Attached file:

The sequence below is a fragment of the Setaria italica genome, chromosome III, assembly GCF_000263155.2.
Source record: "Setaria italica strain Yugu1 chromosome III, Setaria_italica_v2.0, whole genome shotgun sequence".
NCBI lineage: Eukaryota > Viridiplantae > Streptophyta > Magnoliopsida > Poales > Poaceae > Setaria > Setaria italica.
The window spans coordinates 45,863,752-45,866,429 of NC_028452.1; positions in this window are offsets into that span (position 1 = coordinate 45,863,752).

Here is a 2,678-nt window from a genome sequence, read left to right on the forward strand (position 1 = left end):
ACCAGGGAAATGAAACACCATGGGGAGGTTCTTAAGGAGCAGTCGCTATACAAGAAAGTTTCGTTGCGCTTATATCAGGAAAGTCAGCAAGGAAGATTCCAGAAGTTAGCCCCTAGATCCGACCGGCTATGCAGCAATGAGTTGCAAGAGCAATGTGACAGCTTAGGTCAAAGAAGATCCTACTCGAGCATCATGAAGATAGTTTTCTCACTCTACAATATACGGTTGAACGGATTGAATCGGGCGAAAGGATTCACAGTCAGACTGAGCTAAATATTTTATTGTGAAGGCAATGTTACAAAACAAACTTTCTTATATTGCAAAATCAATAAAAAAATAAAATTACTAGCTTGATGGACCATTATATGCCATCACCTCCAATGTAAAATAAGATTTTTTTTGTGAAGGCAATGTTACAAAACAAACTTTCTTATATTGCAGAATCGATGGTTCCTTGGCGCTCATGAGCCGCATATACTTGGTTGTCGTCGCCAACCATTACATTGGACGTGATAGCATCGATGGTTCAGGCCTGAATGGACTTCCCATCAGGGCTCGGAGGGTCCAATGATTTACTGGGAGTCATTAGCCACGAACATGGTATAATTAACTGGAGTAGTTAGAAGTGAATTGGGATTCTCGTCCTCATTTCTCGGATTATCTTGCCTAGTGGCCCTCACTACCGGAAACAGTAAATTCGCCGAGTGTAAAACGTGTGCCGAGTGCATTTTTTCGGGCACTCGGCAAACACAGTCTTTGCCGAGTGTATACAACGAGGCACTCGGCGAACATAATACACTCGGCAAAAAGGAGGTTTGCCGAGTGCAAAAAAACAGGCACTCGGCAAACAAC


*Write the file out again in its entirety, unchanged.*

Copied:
The sequence below is a fragment of the Setaria italica genome, chromosome III, assembly GCF_000263155.2.
Source record: "Setaria italica strain Yugu1 chromosome III, Setaria_italica_v2.0, whole genome shotgun sequence".
NCBI lineage: Eukaryota > Viridiplantae > Streptophyta > Magnoliopsida > Poales > Poaceae > Setaria > Setaria italica.
The window spans coordinates 45,863,752-45,866,429 of NC_028452.1; positions in this window are offsets into that span (position 1 = coordinate 45,863,752).

Here is a 2,678-nt window from a genome sequence, read left to right on the forward strand (position 1 = left end):
ACCAGGGAAATGAAACACCATGGGGAGGTTCTTAAGGAGCAGTCGCTATACAAGAAAGTTTCGTTGCGCTTATATCAGGAAAGTCAGCAAGGAAGATTCCAGAAGTTAGCCCCTAGATCCGACCGGCTATGCAGCAATGAGTTGCAAGAGCAATGTGACAGCTTAGGTCAAAGAAGATCCTACTCGAGCATCATGAAGATAGTTTTCTCACTCTACAATATACGGTTGAACGGATTGAATCGGGCGAAAGGATTCACAGTCAGACTGAGCTAAATATTTTATTGTGAAGGCAATGTTACAAAACAAACTTTCTTATATTGCAAAATCAATAAAAAAATAAAATTACTAGCTTGATGGACCATTATATGCCATCACCTCCAATGTAAAATAAGATTTTTTTTGTGAAGGCAATGTTACAAAACAAACTTTCTTATATTGCAGAATCGATGGTTCCTTGGCGCTCATGAGCCGCATATACTTGGTTGTCGTCGCCAACCATTACATTGGACGTGATAGCATCGATGGTTCAGGCCTGAATGGACTTCCCATCAGGGCTCGGAGGGTCCAATGATTTACTGGGAGTCATTAGCCACGAACATGGTATAATTAACTGGAGTAGTTAGAAGTGAATTGGGATTCTCGTCCTCATTTCTCGGATTATCTTGCCTAGTGGCCCTCACTACCGGAAACAGTAAATTCGCCGAGTGTAAAACGTGTGCCGAGTGCATTTTTTCGGGCACTCGGCAAACACAGTCTTTGCCGAGTGTATACAACGAGGCACTCGGCGAACATAATACACTCGGCAAAAAGGAGGTTTGCCGAGTGCAAAAAAACAGGCACTCGGCAAACAAC